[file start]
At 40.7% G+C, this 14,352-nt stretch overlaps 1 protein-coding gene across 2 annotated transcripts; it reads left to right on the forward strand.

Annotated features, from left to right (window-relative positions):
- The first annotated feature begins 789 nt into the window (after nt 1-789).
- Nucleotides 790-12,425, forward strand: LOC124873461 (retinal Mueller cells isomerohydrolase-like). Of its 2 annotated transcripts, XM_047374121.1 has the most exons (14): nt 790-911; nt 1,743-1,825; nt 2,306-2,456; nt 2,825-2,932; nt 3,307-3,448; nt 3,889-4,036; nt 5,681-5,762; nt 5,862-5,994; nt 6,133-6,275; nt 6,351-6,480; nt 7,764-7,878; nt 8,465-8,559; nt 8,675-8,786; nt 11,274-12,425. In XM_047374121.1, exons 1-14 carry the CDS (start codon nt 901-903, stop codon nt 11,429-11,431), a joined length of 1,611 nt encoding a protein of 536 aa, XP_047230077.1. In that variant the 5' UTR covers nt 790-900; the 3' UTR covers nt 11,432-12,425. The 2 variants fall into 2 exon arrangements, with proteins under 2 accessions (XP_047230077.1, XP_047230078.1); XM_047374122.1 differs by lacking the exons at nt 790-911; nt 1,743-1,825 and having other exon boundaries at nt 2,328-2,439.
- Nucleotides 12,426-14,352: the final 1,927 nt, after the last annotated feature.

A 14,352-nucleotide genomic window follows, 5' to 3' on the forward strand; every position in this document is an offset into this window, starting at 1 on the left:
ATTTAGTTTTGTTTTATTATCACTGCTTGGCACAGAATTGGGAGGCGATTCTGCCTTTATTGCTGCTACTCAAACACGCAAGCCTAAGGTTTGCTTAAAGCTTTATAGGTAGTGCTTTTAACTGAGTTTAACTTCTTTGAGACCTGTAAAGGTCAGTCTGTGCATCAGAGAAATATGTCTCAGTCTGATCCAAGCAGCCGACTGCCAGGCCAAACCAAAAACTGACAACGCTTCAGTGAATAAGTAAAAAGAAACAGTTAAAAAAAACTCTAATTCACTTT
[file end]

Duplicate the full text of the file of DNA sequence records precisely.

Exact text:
At 40.7% G+C, this 14,352-nt stretch overlaps 1 protein-coding gene across 2 annotated transcripts; it reads left to right on the forward strand.

Annotated features, from left to right (window-relative positions):
- The first annotated feature begins 789 nt into the window (after nt 1-789).
- Nucleotides 790-12,425, forward strand: LOC124873461 (retinal Mueller cells isomerohydrolase-like). Of its 2 annotated transcripts, XM_047374121.1 has the most exons (14): nt 790-911; nt 1,743-1,825; nt 2,306-2,456; nt 2,825-2,932; nt 3,307-3,448; nt 3,889-4,036; nt 5,681-5,762; nt 5,862-5,994; nt 6,133-6,275; nt 6,351-6,480; nt 7,764-7,878; nt 8,465-8,559; nt 8,675-8,786; nt 11,274-12,425. In XM_047374121.1, exons 1-14 carry the CDS (start codon nt 901-903, stop codon nt 11,429-11,431), a joined length of 1,611 nt encoding a protein of 536 aa, XP_047230077.1. In that variant the 5' UTR covers nt 790-900; the 3' UTR covers nt 11,432-12,425. The 2 variants fall into 2 exon arrangements, with proteins under 2 accessions (XP_047230077.1, XP_047230078.1); XM_047374122.1 differs by lacking the exons at nt 790-911; nt 1,743-1,825 and having other exon boundaries at nt 2,328-2,439.
- Nucleotides 12,426-14,352: the final 1,927 nt, after the last annotated feature.

A 14,352-nucleotide genomic window follows, 5' to 3' on the forward strand; every position in this document is an offset into this window, starting at 1 on the left:
ATTTAGTTTTGTTTTATTATCACTGCTTGGCACAGAATTGGGAGGCGATTCTGCCTTTATTGCTGCTACTCAAACACGCAAGCCTAAGGTTTGCTTAAAGCTTTATAGGTAGTGCTTTTAACTGAGTTTAACTTCTTTGAGACCTGTAAAGGTCAGTCTGTGCATCAGAGAAATATGTCTCAGTCTGATCCAAGCAGCCGACTGCCAGGCCAAACCAAAAACTGACAACGCTTCAGTGAATAAGTAAAAAGAAACAGTTAAAAAAAACTCTAATTCACTTT